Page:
Big rise in violence on TV news programmes

September 11: contributed to rise in TV violence

The terrorist attacks of September 11 and the war in Afghanistan meant news programmes contained almost a quarter of the violence broadcast on television in 2001.

Events in Kosovo also contributed to an increase in violence shown between 1997 and 2001, with the number of violent scenes increasing from 4.1 per hour to 5.2 per hour over that period.

The study was carried out by the BBC and TV watchdogs the Broadcasting Standards Commission and the Independent Television Commission and showed that the levels of violent scenes or acts of violence reported in news programming doubled between 1998 and 2001.

In 2001 there were 243 scenes of violence shown in the context of terrorism and 148 in the context of war during the sample period.

In 1999, there were 25 scenes shown in the context of terrorism and 247 war scenes. In 1997 there were 19 scenes depicting terrorism and 108 scenes shown in the context of war.

The survey also showed that 70 per cent of the news watched on the five terrestrial channels from a two-week sample of programmes in spring and autumn contained scenes of violence.

The report, The Depiction of Violence on Terrestrial Television, also showed that the increase in the number of scenes of violence in children’s programmes from 2.5 per hour in 1997 to 6.4 in 2001 was "due to scenes from the US reported in Newsround".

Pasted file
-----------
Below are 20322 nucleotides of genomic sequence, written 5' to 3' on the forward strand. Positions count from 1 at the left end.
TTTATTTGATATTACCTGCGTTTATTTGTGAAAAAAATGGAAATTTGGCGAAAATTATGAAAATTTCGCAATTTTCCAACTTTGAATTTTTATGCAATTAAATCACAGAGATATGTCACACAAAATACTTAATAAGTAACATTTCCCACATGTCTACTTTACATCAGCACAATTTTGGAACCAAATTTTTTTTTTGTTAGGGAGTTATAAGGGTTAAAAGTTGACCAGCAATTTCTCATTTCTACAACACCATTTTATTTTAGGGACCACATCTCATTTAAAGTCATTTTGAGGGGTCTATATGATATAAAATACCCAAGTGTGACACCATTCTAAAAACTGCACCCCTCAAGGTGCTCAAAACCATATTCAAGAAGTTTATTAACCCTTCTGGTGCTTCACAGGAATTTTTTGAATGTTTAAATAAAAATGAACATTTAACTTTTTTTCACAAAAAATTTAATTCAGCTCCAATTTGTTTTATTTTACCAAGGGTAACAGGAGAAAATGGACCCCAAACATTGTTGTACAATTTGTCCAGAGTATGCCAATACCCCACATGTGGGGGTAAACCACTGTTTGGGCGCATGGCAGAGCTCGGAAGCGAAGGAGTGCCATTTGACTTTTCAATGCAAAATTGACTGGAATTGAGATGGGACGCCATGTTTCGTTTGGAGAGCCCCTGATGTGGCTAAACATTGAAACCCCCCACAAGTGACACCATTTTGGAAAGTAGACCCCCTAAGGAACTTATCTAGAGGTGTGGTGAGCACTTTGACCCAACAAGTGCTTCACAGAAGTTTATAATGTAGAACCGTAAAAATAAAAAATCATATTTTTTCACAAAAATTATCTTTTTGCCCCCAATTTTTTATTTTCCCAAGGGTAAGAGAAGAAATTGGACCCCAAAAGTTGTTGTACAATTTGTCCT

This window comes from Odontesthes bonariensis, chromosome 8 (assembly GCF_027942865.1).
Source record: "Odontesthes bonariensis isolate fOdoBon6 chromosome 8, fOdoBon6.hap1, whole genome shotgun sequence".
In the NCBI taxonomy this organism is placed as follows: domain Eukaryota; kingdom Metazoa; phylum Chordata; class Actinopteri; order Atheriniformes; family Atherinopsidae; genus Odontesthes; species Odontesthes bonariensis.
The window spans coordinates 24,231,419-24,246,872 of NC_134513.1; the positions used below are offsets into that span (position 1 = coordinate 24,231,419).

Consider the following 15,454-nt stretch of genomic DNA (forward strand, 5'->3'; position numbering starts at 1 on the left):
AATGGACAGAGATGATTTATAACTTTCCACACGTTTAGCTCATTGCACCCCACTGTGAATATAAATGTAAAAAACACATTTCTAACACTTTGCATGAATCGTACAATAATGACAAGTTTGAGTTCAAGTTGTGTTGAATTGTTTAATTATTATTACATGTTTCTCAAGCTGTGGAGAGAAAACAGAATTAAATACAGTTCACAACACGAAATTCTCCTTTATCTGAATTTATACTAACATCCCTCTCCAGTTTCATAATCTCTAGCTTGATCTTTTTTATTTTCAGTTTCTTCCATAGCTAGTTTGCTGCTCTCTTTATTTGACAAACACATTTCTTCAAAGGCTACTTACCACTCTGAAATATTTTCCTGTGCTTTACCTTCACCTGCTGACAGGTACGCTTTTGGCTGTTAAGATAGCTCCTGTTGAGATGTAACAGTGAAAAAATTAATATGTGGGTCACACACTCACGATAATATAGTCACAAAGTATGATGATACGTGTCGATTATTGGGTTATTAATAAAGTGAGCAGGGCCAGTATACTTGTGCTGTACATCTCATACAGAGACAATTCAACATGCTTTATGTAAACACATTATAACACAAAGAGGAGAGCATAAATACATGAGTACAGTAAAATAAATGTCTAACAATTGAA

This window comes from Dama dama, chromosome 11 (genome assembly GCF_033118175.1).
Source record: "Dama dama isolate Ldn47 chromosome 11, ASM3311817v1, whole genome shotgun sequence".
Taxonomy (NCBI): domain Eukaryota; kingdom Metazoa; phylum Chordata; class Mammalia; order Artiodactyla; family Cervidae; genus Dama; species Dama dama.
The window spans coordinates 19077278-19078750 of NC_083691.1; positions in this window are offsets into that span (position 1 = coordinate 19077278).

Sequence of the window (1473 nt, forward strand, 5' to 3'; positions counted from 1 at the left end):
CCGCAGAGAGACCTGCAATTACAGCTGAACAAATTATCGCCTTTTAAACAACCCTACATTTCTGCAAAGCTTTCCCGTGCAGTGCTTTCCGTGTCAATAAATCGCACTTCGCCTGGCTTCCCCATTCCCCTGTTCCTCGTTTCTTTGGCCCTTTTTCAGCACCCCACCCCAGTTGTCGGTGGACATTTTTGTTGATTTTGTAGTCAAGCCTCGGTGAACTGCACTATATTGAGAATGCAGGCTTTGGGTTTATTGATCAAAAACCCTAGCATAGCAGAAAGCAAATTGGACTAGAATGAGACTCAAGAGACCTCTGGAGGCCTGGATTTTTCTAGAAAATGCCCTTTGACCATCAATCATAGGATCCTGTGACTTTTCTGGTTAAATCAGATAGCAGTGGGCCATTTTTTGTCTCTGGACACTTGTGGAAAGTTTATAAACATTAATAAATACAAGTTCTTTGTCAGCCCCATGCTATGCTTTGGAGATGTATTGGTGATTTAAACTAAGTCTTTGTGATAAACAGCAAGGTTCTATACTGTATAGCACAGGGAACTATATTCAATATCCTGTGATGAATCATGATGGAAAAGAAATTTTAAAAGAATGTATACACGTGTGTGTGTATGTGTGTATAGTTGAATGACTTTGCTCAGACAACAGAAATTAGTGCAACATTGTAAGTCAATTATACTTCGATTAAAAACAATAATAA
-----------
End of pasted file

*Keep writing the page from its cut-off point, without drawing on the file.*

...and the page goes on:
Football violence also added to the amount of violence shown in sports, says the report, which claims that an increase in slow-motion replays of fouls and injuries is to blame.

But despite the impact of the events of September 11 on the figures, the report said that "the underlying year-on-year trend suggest that scenes of violence have been increasing across a variety of programme types".

The main area that saw the biggest increase was light entertainment where the amount of violent scenes increased by 1.4 per cent scenes per hour while soap operas increased by 0.4 scenes per hour.

For the first time since the monitoring began in 1997 the amount of pre-watershed violence is higher than after that time.

Broadcasting Standards Commission director Paul Bolt said that "raw figures" gained during the exercise "could only be a starting point for analysis. Obviously, the impact and potential harm of violent images are greatly affected by their context and presentation."

By Julie Tomlin

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